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the Douglas Tragedy, where Lady Margaret and her lover Lord William being pursued by the Douglas and his seven sons :

“ O hold your hand, Lord William," she said,

“ For your strokes are wondrous sore; " True Lovers I can get many a one,

“ But a Father I can never get more.” XX. The legend of Joseph of Arimathea's staff, now the Glastonbury thorn, is well known. A modern writer has discovered a parallel to it in an olive-tree which grew at Trwezen, and was said to have sprung from the club of Hercules. (Ensor's Independent Man, Vol. 1. p.352.) He quotes the tradition from Pausanias, but has omitted the reference (Lib. ji. p. 145. 1. 17. seqq. ed. Xylandri). Pausanias expresses somewhat of an heretical doubt on the subject.

XXI. Mitford, ul. p. 186.“ A trireme was in all haste dispatched, with no small promises to the crew for arriving in time." It seems here implied that the rewards in question were promised by the Athenian people ; whereas Thucydides ascribes them to the Mitylenean deputies at Athens, anxious for the fate of their countrymen, which depended on the speedy arrival of the trireme at Mitylene.

XXII. The following is a continuation of the parallel passages.

1. Nam ut agri non omnes frugiferi sunt, qui coluntur, falsumque illud Acci,

Probæ etsi in segetem sunt deteriorem datæ

Fruges, tamen ipsæ suapte natura enitent : Sic animi non omnes culti fructum ferunt. Atque ut in eodem simili verser, ut ager quamvis fertilis sine cultura fructuosus esse non potest, sic sine doctrina animus : ita est utraque res sine altera debilis. Cic. Tusc. Dis. 11. 5. This appears to be the origival of Gray's opening simile, in his poetical essay on the alliance of Education and Government. The passage is omitted on account of its length; but it may easily be referred to. 2. Τυδείδην δ' ουκ αν γνοίης ποτέροισι μετείη, ,

ήε μετά Τρώεσσιν ομιλέοι, ή μετ' Αχαιούς"
θύνε γαρ αμπέδιον, ποταμό πλήθοντι έoικώς, κ. τ. λ.

Hom. II. E. 85. There is something like this in one of Livy's battles. “ Sed longe acrius Calpurniami equites pugnabant, et prætor ipse ante alios ; nam et primus hostem percussit, et ita se immiscuit mediis, ut vix, utrius partis esset, nosci posset.” Liv. xxxix. S1. 3.

ήεροφοίτις 'Εριννύς. Ηom. ΙΙ. Τ. 87. Does this epithet answer to the scripture expression of “the pestilence that walketh in darkness?"


κού ποτΟιδίπουν έρείς αχρείον οικητήρα δέξασθαι τόπων των ενθάδ':

Soph. Ed. Col. 626. This passage was perhaps in Virgil's mind when he wrote, in the address of the Trojans to Latinus :

Non erimus regno indecores ; nec vestra feretur
Fama levis, tantive abolescet gratia facti;
Nec Trojam Ausonios gremio excepisse pigebit.

En. VII, 231. 5.

ει γαρ δήτα τάγγενή φύσει άκοσμα θρέψω, κάρτα τους έξω γένους. Soph. Αnt. 659. Thus St. Paul, in his enumeration of the requisites for a bishop, 1 Τim. 11. 4, 5.-του ιδίου οίκου καλώς προϊστάμενον, τέκνα έχοντα εν υποταγή μετά πάσης σεμνότητος ει δέ τις του ιδίου οίκου προστήναι ουκ οίδε, πώς εκκλησίας Θεού επιμελήσεται ;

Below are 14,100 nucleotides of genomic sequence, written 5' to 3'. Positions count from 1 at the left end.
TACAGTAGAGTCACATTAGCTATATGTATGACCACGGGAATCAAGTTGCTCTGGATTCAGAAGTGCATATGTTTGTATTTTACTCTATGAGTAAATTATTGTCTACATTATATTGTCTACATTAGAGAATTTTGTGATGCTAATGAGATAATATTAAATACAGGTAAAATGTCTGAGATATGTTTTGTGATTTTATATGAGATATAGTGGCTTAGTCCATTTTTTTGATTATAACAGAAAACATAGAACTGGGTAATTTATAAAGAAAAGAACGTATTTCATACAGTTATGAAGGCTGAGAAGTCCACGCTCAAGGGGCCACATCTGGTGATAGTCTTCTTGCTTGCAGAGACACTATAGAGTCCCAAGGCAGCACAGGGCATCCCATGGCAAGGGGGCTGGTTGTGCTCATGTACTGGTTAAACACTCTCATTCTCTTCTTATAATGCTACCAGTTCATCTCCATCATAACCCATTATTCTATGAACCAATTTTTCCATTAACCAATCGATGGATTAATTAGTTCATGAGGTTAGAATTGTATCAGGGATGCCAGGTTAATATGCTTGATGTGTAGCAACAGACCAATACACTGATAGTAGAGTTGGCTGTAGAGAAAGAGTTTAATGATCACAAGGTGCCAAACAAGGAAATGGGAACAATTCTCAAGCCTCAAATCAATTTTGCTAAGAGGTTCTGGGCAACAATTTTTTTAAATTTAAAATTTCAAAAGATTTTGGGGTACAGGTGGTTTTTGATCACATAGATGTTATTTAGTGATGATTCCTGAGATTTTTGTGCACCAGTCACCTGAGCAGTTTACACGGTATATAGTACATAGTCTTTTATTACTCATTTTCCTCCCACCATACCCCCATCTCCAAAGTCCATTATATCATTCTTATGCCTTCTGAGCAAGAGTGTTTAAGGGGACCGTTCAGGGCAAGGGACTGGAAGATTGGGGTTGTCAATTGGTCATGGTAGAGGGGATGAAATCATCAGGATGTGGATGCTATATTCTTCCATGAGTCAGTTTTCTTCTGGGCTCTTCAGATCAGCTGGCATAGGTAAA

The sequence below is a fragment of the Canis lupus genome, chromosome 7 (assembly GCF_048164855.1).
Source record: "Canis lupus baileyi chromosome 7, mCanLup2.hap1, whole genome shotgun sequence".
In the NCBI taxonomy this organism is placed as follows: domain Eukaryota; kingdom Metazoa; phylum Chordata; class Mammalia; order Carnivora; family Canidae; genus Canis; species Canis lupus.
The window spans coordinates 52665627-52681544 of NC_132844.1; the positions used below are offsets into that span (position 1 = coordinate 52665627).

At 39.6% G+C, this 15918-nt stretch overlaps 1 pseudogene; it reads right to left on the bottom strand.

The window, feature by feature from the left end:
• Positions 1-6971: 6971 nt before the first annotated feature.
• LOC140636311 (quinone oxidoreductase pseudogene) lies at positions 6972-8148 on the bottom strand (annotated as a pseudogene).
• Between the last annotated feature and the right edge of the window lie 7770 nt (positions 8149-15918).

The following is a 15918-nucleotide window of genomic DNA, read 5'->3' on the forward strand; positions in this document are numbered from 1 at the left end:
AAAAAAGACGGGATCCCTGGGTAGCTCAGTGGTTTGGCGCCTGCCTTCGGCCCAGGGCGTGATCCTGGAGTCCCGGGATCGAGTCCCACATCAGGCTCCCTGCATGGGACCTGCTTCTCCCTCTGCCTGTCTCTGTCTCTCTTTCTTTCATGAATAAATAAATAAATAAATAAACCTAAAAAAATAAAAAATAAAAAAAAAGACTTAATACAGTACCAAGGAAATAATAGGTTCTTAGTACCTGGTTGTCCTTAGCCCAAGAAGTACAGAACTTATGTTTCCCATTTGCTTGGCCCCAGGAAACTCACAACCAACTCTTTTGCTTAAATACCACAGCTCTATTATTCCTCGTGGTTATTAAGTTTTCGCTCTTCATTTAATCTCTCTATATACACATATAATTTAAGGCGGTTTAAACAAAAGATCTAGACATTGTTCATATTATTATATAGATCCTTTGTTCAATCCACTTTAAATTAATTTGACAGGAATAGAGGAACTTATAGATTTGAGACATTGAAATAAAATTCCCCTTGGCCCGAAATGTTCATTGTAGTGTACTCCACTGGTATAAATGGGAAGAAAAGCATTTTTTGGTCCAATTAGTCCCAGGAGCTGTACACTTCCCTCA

6. « Hæc Romana esse, non versutiarum Punicarum, neque calliditatis Græcæ , apud quos fallere hostem quam vi superare gloriosius fuerit.” 'Liv. XLII. 47. He seems to allude to the well-known passage of Thucydides, 111. 89. where that writer says, εν δε τώ παρατυχόντι ο φθάσας θαρσήσαι, ει ίδοι άφρακτον, ήδιον δια την πίστιν ετιμωρείτο, και από του προφανούς. και το τε ασφαλές ελογίζετο, και ότι, απάτη περιγενόμενος, ξυνέσεως αγώνισμα προσελάμβανε. There is something like this in Dryden's Medal, in the description of a certain eminent character, who, when raised to a situation which placed bim above the commion temptations to fraud,

bad a grudging still to be a knave ; At least as little honest as he could,

And, like white witches, mischievously good. 7.

Postquam omnis res mea Japam
Ad medium fracta est, aliena negotia curo,
Excussus propriis.

Hor. Lib. I. Sat. 3. 1. 18. Young has something like this:

Poor Chremes can't conduct his own estate,
And thence has undertaken Europe's fate.

Sat. IV. 8. In Thucydides's description of the embarkation of the Athenians for Sicily, speaking of the crowds assembled on the shore, he says: και εν τω παρόντι καιρώ, ως ήδη έμελλον, μετά κινδύνων αλλήλους απολιπείν, μάλλον αυτούς έσήει τα δεινά, ή ότε εψηφίζοντο πλείν. νι. 13. Thus Virgil, An. vii. 554:

Fama volat, parvam subito delata per urbem,
Ocius ire equites Tyrrheni ad limina regis.
Vota metu duplicant matres, propiusque periclo
It timor, et major Martis jam apparet imago.

9. Lucian, describing a female toilet, says-Tüy yeyouniów πλούτον εις ταύτην (την χαίτην sc.) αναλίσκουσιν (αι γυναίκες,) όλης 'Αραβίαν σχέδoν εκ των τρίχων αποπνέουσαι. Lucian. "Ερωτες, Χι. Tom. v. p. 303, Bip. This seems to have been, mediately or immediately, the origin of Pope's line in his well-known description:

And all Arabia breathes from yonder box. 10. A Theban in Statius, speaking of the calamities which were likely to ensue to the state from the rivalship of the two brother princes, says:

Nos vilis in omnes
Promta manus casus, domino cuicunque parati :
Qualiter hinc gelidus Boreas, hinc nubifer Eurus
Vela trahunt, nutat mediæ fortuna carinæ.

Stat. Theb. 1. 191. Iu a passage quoted from Lord Brooke by Southey, in the notes to bis “ Pilgrimage to Waterloo,” p. 227, the following lines occur :

And as when winds among theniselves do jar,

Seas there are tost, and wave with wave must fight;